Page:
My husband fancies himself something of a gamer. He’s owned a number of game systems over the years; at the moment he has two. One claims that it’s a family-friendly game console. During our time in couples therapy, we spent some time every week doing things together. Gruff started reading books with me (we read The Kite Runner aloud, chapter by chapter, nearly every day) and I started playing video games with him. I didn’t want to play shooting games, so we settled on this one – sporty, silly, a lot more active and interactive than a traditional sit-on-your-bum-and-move-your-thumbs game. We did have a lot of fun with it, giggling and breaking up the horrible tension that hung like a cloud over so many of our days. It’s been a few months since we played together, but I’m fond of the Wii. Not only is it honestly a fun way to kill a half-hour and a great party game, but it was a fun distraction during a stressful time. If you’re looking for a video game system for your home, this is the one I’d recommend (because, odds are, you can find a game that you’ll enjoy and one that you’ll approve of your kids playing).
But then, there’s that other game system. I hate it. Hate with the fire of a thousand suns. Most of the games seem to be shooters and war-related, which bothers me. I don’t like the violence on the screen; I don’t like thinking of Gruff as enjoying that kind of violence; I don’t want Smooch to be exposed to even a background-noise level of those games. I don’t understand why people play them at all. I hate the stupid earpiece for the stupid live-chat feature, which allows my husband to say things like, “Good shot, dude!” and “What the hell!?” to his co-players (whom I envision to be a motley crew of 11 and 12 year old boys in various stages of geekdom). It’s particularly disturbing when he has all of the game sound routed to his headphones, though, because I sit in the family room happily typing away until he calls, “Look out! Here they come!” It makes me jump every.single.time.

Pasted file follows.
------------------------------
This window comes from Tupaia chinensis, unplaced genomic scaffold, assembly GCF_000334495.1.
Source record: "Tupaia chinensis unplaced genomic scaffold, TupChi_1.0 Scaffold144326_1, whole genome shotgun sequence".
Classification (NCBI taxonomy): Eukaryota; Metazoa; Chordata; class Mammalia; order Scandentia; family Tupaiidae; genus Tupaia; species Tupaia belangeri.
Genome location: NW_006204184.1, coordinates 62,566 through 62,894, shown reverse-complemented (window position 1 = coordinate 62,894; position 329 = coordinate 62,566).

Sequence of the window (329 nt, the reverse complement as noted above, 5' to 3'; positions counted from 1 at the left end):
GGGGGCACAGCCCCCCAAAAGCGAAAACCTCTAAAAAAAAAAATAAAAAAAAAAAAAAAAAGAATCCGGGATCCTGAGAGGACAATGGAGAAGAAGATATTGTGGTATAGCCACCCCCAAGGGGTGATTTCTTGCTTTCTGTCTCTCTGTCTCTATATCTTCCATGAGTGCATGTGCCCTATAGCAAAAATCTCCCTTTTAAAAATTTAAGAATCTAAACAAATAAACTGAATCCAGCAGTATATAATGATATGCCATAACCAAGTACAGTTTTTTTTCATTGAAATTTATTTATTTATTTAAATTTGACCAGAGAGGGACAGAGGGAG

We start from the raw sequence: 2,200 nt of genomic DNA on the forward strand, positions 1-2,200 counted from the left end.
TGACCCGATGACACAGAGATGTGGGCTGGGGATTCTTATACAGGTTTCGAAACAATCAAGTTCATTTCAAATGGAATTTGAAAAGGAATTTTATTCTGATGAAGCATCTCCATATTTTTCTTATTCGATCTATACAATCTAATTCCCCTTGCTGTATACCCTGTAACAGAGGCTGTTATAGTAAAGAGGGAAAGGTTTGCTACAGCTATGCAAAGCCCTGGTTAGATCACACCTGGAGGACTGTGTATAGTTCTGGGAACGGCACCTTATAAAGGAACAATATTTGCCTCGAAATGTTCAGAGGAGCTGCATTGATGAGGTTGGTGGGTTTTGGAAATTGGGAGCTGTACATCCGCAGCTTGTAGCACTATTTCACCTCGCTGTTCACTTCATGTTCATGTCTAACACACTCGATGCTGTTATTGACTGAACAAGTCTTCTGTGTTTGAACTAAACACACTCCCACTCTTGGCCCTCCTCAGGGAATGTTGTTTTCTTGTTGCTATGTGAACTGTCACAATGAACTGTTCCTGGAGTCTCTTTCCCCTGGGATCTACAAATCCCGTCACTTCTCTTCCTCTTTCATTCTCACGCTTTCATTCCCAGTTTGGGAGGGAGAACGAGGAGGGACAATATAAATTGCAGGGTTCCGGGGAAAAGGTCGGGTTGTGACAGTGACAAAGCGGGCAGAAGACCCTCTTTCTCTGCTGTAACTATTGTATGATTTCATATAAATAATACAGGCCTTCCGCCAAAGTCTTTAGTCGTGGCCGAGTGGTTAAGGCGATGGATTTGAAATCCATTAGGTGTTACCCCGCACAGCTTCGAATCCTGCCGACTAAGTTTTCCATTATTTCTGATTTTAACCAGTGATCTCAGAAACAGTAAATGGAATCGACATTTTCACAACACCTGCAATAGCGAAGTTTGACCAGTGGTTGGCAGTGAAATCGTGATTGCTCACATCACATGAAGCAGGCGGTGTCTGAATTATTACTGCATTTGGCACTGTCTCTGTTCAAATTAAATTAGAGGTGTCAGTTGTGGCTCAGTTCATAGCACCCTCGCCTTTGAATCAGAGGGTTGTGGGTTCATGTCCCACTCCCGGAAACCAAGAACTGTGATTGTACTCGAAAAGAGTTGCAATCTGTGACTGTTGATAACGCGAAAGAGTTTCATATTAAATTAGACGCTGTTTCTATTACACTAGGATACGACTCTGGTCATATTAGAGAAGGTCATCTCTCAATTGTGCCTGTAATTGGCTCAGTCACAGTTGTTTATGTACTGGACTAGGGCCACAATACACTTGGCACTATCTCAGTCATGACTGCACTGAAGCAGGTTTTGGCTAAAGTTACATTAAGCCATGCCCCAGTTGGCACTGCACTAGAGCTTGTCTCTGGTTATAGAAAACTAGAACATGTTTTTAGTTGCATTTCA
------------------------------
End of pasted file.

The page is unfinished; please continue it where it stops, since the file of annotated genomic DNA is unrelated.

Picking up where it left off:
Without a doubt, though, the biggest problem with video games at our house is the time-drain. Gruff already works insane hours – right now, and for the next six months or so, his schedule involves leaving the house around 4:30 a.m. and returning at 6:30 p.m. Monday through Friday, with two weekends off and two weekends performing rounds each month. That doesn’t leave much time for anything else at all.
Add in a toddler who’s having a major phase of wanting Daddy, a surgical-training exam looming in two weeks, a wife who enjoys the occasional adult conversation and quiet time together, and the necessities of life like eating and sleeping…. well. You can do the math, right? No free time.
So when Gruff gets settled in his chair, pulls out that wireless controller and earpiece, and pulls out Mass Effect or Assassin’s Creed, or BioShock, I can’t help but sigh. And maybe grumble or huff. And possibly slam a few books around. Or stomp up the stairs. You know, whatever. Because I’m all about the communication. And then, around midnight – when I’ve already been asleep for two or three hours – when Gruff comes upstairs to go to bed, I might sigh and huff and mumble, “What time is it?” just to really drive my point home. Because I care.
I just can’t stand the way that Box takes over his time. It would be one thing if he could implement an internal ‘off’ switch; it would be one thing if his stated plan to start using a kitchen timer to limit the game play had followed through. Unfortunately, right now it seems like there’s no way to restrain him. I’m stuck, like all those women who bid farewell to spouse-time when hunting season (or football season, or good-golf-weather season) rolls around, waiting for him to turn off the console.